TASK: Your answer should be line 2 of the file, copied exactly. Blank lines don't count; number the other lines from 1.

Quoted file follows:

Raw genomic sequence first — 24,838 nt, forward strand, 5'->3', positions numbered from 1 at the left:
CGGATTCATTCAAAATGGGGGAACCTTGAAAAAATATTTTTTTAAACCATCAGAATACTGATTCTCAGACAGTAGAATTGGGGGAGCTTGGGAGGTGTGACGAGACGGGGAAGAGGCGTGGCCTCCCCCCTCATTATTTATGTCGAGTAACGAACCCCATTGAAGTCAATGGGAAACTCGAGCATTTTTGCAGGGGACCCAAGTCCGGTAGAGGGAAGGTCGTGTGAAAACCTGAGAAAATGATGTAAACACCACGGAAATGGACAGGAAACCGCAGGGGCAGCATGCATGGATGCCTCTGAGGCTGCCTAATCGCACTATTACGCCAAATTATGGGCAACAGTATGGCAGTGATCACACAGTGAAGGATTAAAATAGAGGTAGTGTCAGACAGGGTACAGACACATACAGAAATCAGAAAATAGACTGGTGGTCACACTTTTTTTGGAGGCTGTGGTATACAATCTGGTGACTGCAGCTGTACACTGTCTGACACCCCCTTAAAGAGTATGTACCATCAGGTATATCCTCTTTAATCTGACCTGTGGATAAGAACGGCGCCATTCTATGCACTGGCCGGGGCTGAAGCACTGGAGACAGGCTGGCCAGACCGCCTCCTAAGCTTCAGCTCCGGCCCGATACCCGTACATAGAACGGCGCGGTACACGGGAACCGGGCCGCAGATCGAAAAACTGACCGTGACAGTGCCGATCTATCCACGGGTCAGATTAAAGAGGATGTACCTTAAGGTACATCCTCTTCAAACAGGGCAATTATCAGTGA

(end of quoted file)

CGGATTCATTCAAAATGGGGGAACCTTGAAAAAATATTTTTTTAAACCATCAGAATACTGATTCTCAGACAGTAGAATTGGGGGAGCTTGGGAGGTGTGACGAGACGGGGAAGAGGCGTGGCCTCCCCCCTCATTATTTATGTCGAGTAACGAACCCCATTGAAGTCAATGGGAAACTCGAGCATTTTTGCAGGGGACCCAAGTCCGGTAGAGGGAAGGTCGTGTGAAAACCTGAGAAAATGATGTAAACACCACGGAAATGGACAGGAAACCGCAGGGGCAGCATGCATGGATGCCTCTGAGGCTGCCTAATCGCACTATTACGCCAAATTATGGGCAACAGTATGGCAGTGATCACACAGTGAAGGATTAAAATAGAGGTAGTGTCAGACAGGGTACAGACACATACAGAAATCAGAAAATAGACTGGTGGTCACACTTTTTTTGGAGGCTGTGGTATACAATCTGGTGACTGCAGCTGTACACTGTCTGACACCCCCTTAAAGAGTATGTACCATCAGGTATATCCTCTTTAATCTGACCTGTGGATAAGAACGGCGCCATTCTATGCACTGGCCGGGGCTGAAGCACTGGAGACAGGCTGGCCAGACCGCCTCCTAAGCTTCAGCTCCGGCCCGATACCCGTACATAGAACGGCGCGGTACACGGGAACCGGGCCGCAGATCGAAAAACTGACCGTGACAGTGCCGATCTATCCACGGGTCAGATTAAAGAGGATGTACCTTAAGGTACATCCTCTTCAAACAGGGCAATTATCAGTGA